MYSTERY PHOTO:  Twin towers

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This mystery just might be too easy for many of our sleuths, but we liked this reminder of a great place submitted by a reader.  Where could it be?  And why are there two towers?   Send your best guess to:  feedback@statehousereport.com and make sure to include your name and hometown.  If possible, write “Mystery Photo” in the subject line.

Even though some readers mistook last week’s 1911 covered bridge as being in the Carolinas, the 266-foot-long gem straddles the border between New Hampshire and Vermont.  (Had you been a loyal reader of our sister publication, Charleston Currents, you would have known of the bridge thanks to this recent photo essay.)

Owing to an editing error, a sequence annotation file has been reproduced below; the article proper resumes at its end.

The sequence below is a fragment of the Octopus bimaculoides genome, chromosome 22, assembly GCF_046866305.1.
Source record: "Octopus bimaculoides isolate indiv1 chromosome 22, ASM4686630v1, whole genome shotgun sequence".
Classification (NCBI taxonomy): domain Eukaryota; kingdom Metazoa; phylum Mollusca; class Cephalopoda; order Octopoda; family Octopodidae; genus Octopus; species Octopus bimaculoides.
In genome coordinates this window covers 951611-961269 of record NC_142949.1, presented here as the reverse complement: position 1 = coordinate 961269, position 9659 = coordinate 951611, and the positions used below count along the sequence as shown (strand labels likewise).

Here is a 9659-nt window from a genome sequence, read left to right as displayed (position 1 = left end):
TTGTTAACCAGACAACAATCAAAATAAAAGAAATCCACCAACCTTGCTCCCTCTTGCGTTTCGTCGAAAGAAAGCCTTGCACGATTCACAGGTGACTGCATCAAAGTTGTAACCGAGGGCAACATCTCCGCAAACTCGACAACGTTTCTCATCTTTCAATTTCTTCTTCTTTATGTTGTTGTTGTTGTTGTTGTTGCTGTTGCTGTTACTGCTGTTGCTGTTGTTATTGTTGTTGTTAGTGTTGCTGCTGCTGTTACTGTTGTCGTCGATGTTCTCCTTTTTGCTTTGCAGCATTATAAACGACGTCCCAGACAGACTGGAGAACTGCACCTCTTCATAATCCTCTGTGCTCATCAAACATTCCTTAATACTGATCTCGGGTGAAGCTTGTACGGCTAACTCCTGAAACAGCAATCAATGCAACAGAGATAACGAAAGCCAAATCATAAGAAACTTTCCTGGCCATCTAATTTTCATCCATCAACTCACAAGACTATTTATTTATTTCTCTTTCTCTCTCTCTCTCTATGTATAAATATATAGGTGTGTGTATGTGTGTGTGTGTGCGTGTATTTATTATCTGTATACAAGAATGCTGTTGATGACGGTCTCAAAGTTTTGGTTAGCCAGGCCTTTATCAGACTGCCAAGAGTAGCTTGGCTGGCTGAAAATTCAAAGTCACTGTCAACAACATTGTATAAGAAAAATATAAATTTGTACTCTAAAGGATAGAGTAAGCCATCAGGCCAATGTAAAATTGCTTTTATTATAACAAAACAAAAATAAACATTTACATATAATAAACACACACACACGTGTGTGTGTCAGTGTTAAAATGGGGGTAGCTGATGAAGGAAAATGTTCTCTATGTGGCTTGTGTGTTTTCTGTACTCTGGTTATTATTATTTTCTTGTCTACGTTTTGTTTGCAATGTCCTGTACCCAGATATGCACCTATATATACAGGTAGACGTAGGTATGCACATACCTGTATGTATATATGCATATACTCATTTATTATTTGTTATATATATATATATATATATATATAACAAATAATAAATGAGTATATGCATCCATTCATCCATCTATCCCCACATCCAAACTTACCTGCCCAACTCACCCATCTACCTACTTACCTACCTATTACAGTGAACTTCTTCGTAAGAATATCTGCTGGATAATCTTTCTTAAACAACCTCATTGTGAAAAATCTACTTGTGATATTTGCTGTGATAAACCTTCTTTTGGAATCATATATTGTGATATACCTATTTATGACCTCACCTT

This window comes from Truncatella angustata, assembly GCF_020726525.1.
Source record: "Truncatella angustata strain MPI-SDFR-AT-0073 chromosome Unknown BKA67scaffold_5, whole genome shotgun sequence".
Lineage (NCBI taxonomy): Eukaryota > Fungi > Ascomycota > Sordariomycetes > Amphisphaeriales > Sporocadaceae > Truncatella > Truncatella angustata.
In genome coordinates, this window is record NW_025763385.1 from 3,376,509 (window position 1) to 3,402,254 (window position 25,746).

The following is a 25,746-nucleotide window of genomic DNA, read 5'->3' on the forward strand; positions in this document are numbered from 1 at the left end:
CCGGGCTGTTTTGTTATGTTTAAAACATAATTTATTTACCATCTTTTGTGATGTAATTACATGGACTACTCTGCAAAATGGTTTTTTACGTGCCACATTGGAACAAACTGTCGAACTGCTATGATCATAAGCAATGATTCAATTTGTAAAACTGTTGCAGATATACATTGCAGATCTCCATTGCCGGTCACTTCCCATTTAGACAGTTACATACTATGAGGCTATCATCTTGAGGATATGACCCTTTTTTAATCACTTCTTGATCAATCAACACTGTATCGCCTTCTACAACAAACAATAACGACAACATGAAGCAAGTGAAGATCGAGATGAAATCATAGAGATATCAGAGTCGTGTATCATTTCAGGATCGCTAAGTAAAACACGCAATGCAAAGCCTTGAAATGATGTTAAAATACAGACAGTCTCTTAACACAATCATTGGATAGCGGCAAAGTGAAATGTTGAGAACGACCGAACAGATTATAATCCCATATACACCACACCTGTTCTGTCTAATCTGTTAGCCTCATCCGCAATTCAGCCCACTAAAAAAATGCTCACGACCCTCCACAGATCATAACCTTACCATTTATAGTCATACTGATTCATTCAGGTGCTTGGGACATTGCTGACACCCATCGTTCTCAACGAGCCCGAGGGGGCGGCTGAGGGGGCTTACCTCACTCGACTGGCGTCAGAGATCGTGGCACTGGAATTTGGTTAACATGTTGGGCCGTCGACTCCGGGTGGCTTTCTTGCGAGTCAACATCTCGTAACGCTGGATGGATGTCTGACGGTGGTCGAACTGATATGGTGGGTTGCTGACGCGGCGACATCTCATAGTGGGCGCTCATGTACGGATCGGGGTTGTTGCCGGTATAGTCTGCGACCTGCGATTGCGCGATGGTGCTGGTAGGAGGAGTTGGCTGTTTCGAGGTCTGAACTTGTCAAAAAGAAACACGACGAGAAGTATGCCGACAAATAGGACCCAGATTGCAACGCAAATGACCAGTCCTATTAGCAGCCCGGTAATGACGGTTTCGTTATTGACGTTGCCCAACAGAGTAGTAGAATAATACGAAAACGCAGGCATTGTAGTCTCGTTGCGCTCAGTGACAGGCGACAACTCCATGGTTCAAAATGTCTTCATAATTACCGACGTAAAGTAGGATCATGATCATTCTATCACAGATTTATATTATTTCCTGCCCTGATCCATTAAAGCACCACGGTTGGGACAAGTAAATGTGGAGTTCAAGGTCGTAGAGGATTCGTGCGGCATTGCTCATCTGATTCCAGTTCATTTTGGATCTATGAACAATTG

Hats off to the two readers who identified the bridge, including George Graf of Palmyra, Va., and new reader Jen Bartlett of Littleton, N.H.

Graf wrote:  “According to virtualvermont.com, The first bridge at this site was constructed in the 1860s or 70s to connect Lunenburg, Vermont, with Lancaster, New Hampshire, and was operated it as a toll bridge by its owner, the Union Bridge Company, until it was destroyed by a log jam in 1908. A ferry serviced the two communities until a new bridge was built in 1911. Rehabilitated in 1983, the bridge is listed on the National Register of Historic Places.  Because the state line is at the western shore of the river, this bridge is actually in New Hampshire, and only ‘touching’ Vermont.”

  • Send us a mystery:  If you have a photo that you believe will stump readers, send it along (but make sure to tell us what it is because it may stump us too!)  Send to:  feedback@statehousereport.com and mark it as a photo submission.  Thanks.
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